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02/28/2020 Interview > Faculty > 우수연구자


[HY's Excellence] A Member of the Stockholm Convention on the POPs Review Committee, Protecting the Environment From Toxic Chemicals Delivered to the Next Generation

Professor Hyo-Bang Moon ( Department of Marine Science and Convergence Engineering)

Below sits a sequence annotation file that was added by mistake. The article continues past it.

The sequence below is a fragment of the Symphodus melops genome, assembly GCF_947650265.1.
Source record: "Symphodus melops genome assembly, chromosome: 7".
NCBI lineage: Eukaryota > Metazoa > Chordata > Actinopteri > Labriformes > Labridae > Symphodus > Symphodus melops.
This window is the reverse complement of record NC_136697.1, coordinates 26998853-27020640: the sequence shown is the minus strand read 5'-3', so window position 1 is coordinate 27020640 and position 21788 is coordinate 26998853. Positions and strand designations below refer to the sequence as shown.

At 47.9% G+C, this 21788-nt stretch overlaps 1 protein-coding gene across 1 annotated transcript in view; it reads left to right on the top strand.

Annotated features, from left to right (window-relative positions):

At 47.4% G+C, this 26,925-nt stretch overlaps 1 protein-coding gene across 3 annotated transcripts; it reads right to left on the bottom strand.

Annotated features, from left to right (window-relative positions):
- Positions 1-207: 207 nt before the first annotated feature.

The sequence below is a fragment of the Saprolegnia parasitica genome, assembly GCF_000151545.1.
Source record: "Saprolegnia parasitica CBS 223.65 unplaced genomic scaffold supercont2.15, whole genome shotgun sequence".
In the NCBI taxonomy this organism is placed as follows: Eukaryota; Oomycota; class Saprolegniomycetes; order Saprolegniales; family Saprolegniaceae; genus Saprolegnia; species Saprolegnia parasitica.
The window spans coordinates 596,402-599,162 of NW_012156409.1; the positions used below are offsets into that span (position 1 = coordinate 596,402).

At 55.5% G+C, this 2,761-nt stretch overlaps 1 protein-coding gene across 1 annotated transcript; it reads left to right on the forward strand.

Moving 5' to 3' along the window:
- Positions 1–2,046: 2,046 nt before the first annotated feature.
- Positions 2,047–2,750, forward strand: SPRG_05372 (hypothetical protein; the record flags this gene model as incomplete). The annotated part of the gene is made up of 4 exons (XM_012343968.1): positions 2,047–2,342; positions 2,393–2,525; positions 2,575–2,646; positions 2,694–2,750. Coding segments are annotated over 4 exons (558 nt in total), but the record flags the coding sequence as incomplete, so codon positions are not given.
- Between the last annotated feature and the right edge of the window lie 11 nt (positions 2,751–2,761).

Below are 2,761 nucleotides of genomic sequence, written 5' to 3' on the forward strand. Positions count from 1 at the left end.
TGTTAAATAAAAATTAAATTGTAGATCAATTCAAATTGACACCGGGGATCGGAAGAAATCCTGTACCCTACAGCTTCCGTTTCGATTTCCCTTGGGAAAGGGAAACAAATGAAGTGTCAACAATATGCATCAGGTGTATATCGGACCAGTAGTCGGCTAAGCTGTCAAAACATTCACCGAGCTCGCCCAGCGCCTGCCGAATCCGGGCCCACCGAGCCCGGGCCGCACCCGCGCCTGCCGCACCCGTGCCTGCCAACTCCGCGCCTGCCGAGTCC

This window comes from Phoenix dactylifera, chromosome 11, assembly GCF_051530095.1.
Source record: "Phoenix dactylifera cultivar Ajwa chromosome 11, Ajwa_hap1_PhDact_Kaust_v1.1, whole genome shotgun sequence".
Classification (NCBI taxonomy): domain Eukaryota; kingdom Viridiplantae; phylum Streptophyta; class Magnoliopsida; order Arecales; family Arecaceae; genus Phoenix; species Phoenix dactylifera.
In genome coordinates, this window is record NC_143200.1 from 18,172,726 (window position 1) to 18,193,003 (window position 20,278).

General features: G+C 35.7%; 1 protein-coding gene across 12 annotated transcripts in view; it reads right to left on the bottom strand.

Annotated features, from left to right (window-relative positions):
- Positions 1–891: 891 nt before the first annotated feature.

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Hyo-Bang Moon, a professor in the Department of Marine Science and Convergence Engineering at Hanyang University, visited the Antartic after visiting the Arctic with the support of the Korea Polar Research Institute under the Ministry of Oceans and Fisheries. Why is he studying the polar environment when he needs to analyze harmful pollutants? The detection of contaminants in the polar region where human activity is limited indicates the possibility of long-range transport of pollutants which have traveled through the atmosphere and oceanic currents, suggesting the need for global regulation. Because these toxic substances can also be accumulated in wildlife and humans, demonstrating various toxicological effects, scientific management of these substances is essential. Starting from 2020, Professor Moon will discover new toxic substances from the poles and report them to the Stockholm Convention. The Stockholm Convention is one of the three international chemical conventions, which regulates the POPs (Persistent Organic Pollutants) that travel over long distances throughout the globe. POPs are toxic substances that accumulate in wildlife, disrupt the immune system, and damage the central nervous system of an organism. As a representative of the world, Professor Moon has taken the important responsibility of reporting and regulating the discovery of candidates (toxic substances) to the Stockholm Convention for the duration of 4 years.